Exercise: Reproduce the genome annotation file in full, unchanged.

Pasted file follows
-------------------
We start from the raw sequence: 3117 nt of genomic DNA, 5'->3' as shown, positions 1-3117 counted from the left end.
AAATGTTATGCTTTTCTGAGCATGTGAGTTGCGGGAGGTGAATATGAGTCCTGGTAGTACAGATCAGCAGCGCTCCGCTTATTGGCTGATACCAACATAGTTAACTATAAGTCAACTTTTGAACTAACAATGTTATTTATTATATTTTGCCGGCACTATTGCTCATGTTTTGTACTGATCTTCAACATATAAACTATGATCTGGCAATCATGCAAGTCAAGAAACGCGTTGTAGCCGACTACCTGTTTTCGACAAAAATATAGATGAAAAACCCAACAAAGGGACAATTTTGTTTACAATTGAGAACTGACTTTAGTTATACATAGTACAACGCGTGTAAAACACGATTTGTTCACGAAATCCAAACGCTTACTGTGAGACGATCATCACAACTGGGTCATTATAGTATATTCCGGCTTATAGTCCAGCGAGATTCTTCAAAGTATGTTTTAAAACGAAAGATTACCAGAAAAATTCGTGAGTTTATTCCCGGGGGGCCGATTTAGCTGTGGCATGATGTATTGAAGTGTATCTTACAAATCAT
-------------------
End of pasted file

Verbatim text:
We start from the raw sequence: 3117 nt of genomic DNA, 5'->3' as shown, positions 1-3117 counted from the left end.
AAATGTTATGCTTTTCTGAGCATGTGAGTTGCGGGAGGTGAATATGAGTCCTGGTAGTACAGATCAGCAGCGCTCCGCTTATTGGCTGATACCAACATAGTTAACTATAAGTCAACTTTTGAACTAACAATGTTATTTATTATATTTTGCCGGCACTATTGCTCATGTTTTGTACTGATCTTCAACATATAAACTATGATCTGGCAATCATGCAAGTCAAGAAACGCGTTGTAGCCGACTACCTGTTTTCGACAAAAATATAGATGAAAAACCCAACAAAGGGACAATTTTGTTTACAATTGAGAACTGACTTTAGTTATACATAGTACAACGCGTGTAAAACACGATTTGTTCACGAAATCCAAACGCTTACTGTGAGACGATCATCACAACTGGGTCATTATAGTATATTCCGGCTTATAGTCCAGCGAGATTCTTCAAAGTATGTTTTAAAACGAAAGATTACCAGAAAAATTCGTGAGTTTATTCCCGGGGGGCCGATTTAGCTGTGGCATGATGTATTGAAGTGTATCTTACAAATCAT